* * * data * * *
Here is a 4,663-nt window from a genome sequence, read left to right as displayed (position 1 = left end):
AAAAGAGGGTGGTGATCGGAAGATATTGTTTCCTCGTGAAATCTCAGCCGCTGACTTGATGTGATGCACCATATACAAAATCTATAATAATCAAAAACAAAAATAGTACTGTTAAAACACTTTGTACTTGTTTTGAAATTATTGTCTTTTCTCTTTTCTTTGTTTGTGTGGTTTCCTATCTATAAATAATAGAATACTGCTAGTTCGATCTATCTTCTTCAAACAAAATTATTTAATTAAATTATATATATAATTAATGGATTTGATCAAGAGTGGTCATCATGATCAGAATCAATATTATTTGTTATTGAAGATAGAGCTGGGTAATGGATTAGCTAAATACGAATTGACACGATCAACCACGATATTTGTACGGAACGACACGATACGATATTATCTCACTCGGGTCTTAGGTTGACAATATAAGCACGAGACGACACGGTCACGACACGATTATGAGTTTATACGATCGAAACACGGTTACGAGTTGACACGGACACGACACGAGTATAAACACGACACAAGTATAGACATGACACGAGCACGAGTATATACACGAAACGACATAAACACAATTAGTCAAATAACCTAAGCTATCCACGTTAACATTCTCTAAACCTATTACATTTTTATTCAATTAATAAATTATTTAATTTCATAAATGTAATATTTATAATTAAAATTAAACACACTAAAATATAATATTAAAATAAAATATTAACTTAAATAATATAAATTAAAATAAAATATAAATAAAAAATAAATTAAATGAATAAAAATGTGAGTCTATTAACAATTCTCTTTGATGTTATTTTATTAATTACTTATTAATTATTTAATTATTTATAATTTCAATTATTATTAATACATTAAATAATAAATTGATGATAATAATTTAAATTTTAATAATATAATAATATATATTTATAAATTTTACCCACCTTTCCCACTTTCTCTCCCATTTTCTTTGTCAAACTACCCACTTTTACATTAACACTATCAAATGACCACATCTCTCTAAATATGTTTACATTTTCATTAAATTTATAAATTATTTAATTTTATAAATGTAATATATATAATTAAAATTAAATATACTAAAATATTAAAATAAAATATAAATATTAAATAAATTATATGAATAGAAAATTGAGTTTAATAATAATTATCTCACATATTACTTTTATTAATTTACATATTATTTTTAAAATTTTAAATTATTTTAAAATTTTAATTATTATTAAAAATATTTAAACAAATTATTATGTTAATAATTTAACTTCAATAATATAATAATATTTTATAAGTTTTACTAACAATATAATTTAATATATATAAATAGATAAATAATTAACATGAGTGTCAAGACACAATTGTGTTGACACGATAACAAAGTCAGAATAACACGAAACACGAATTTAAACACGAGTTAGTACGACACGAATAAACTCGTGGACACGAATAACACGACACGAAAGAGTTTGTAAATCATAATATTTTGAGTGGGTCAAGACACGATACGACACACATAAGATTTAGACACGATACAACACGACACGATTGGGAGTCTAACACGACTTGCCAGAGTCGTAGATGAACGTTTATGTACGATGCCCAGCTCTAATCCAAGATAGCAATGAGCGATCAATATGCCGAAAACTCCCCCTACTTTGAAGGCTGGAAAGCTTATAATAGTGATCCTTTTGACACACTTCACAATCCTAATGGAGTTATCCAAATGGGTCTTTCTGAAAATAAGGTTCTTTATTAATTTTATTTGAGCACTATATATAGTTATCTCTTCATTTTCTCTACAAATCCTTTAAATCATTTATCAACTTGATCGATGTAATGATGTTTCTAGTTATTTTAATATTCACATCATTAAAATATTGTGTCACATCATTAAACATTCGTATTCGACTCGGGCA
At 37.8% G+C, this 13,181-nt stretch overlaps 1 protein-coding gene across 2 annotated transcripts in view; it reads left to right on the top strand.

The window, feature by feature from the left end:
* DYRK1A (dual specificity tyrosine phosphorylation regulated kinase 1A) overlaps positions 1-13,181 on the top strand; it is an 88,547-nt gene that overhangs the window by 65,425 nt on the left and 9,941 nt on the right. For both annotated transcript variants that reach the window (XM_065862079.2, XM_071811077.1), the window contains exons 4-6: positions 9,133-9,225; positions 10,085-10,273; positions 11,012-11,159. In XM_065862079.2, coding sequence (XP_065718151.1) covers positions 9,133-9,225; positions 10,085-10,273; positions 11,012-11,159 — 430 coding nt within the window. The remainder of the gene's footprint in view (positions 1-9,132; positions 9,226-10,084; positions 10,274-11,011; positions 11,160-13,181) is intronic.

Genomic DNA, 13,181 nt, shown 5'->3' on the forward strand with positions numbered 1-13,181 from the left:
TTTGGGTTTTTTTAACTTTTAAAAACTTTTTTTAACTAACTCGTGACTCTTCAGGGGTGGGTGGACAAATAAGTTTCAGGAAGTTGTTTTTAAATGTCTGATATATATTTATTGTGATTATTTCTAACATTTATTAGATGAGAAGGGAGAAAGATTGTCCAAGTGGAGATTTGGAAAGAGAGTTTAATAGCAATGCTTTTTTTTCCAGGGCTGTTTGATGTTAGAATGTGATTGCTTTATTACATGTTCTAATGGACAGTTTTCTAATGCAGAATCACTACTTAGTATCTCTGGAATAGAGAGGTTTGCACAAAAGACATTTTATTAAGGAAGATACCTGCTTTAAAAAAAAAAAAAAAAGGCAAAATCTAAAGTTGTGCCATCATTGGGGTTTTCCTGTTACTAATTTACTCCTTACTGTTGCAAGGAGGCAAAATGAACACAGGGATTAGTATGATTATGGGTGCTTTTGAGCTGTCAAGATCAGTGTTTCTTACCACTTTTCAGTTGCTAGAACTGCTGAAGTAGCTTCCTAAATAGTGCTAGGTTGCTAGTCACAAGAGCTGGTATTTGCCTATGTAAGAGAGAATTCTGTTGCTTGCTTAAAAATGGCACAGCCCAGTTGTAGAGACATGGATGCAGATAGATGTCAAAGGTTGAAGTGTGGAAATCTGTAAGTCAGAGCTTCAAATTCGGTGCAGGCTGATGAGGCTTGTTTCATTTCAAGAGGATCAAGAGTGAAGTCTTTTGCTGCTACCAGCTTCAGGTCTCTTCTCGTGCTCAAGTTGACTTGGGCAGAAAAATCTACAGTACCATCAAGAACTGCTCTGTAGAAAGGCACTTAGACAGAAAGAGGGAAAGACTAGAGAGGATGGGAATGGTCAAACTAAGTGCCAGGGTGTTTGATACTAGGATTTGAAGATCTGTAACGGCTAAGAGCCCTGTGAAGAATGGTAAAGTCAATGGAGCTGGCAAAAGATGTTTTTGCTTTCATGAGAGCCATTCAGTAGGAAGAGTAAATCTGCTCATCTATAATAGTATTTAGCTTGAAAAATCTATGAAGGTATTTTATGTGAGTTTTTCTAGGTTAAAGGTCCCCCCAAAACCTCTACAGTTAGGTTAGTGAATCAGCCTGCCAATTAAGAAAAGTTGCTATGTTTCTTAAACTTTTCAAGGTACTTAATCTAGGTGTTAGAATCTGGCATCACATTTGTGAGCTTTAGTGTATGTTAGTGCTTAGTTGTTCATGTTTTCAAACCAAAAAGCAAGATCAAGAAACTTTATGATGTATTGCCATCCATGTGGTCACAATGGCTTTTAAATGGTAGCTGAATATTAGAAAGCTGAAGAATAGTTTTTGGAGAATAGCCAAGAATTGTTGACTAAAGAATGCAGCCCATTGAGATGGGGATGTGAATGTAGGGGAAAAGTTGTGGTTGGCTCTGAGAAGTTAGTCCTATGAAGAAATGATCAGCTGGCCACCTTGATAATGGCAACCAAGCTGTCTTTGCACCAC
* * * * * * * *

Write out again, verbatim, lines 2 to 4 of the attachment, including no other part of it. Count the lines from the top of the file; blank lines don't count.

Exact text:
AAAAGAGGGTGGTGATCGGAAGATATTGTTTCCTCGTGAAATCTCAGCCGCTGACTTGATGTGATGCACCATATACAAAATCTATAATAATCAAAAACAAAAATAGTACTGTTAAAACACTTTGTACTTGTTTTGAAATTATTGTCTTTTCTCTTTTCTTTGTTTGTGTGGTTTCCTATCTATAAATAATAGAATACTGCTAGTTCGATCTATCTTCTTCAAACAAAATTATTTAATTAAATTATATATATAATTAATGGATTTGATCAAGAGTGGTCATCATGATCAGAATCAATATTATTTGTTATTGAAGATAGAGCTGGGTAATGGATTAGCTAAATACGAATTGACACGATCAACCACGATATTTGTACGGAACGACACGATACGATATTATCTCACTCGGGTCTTAGGTTGACAATATAAGCACGAGACGACACGGTCACGACACGATTATGAGTTTATACGATCGAAACACGGTTACGAGTTGACACGGACACGACACGAGTATAAACACGACACAAGTATAGACATGACACGAGCACGAGTATATACACGAAACGACATAAACACAATTAGTCAAATAACCTAAGCTATCCACGTTAACATTCTCTAAACCTATTACATTTTTATTCAATTAATAAATTATTTAATTTCATAAATGTAATATTTATAATTAAAATTAAACACACTAAAATATAATATTAAAATAAAATATTAACTTAAATAATATAAATTAAAATAAAATATAAATAAAAAATAAATTAAATGAATAAAAATGTGAGTCTATTAACAATTCTCTTTGATGTTATTTTATTAATTACTTATTAATTATTTAATTATTTATAATTTCAATTATTATTAATACATTAAATAATAAATTGATGATAATAATTTAAATTTTAATAATATAATAATATATATTTATAAATTTTACCCACCTTTCCCACTTTCTCTCCCATTTTCTTTGTCAAACTACCCACTTTTACATTAACACTATCAAATGACCACATCTCTCTAAATATGTTTACATTTTCATTAAATTTATAAATTATTTAATTTTATAAATGTAATATATATAATTAAAATTAAATATACTAAAATATTAAAATAAAATATAAATATTAAATAAATTATATGAATAGAAAATTGAGTTTAATAATAATTATCTCACATATTACTTTTATTAATTTACATATTATTTTTAAAATTTTAAATTATTTTAAAATTTTAATTATTATTAAAAATATTTAAACAAATTATTATGTTAATAATTTAACTTCAATAATATAATAATATTTTATAAGTTTTACTAACAATATAATTTAATATATATAAATAGATAAATAATTAACATGAGTGTCAAGACACAATTGTGTTGACACGATAACAAAGTCAGAATAACACGAAACACGAATTTAAACACGAGTTAGTACGACACGAATAAACTCGTGGACACGAATAACACGACACGAAAGAGTTTGTAAATCATAATATTTTGAGTGGGTCAAGACACGATACGACACACATAAGATTTAGACACGATACAACACGACACGATTGGGAGTCTAACACGACTTGCCAGAGTCGTAGATGAACGTTTATGTACGATGCCCAGCTCTAATCCAAGATAGCAATGAGCGATCAATATGCCGAAAACTCCCCCTACTTTGAAGGCTGGAAAGCTTATAATAGTGATCCTTTTGACACACTTCACAATCCTAATGGAGTTATCCAAATGGGTCTTTCTGAAAATAAGGTTCTTTATTAATTTTATTTGAGCACTATATATAGTTATCTCTTCATTTTCTCTACAAATCCTTTAAATCATTTATCAACTTGATCGATGTAATGATGTTTCTAGTTATTTTAATATTCACATCATTAAAATATTGTGTCACATCATTAAACATTCGTATTCGACTCGGGCA
At 37.8% G+C, this 13,181-nt stretch overlaps 1 protein-coding gene across 2 annotated transcripts in view; it reads left to right on the top strand.

The window, feature by feature from the left end: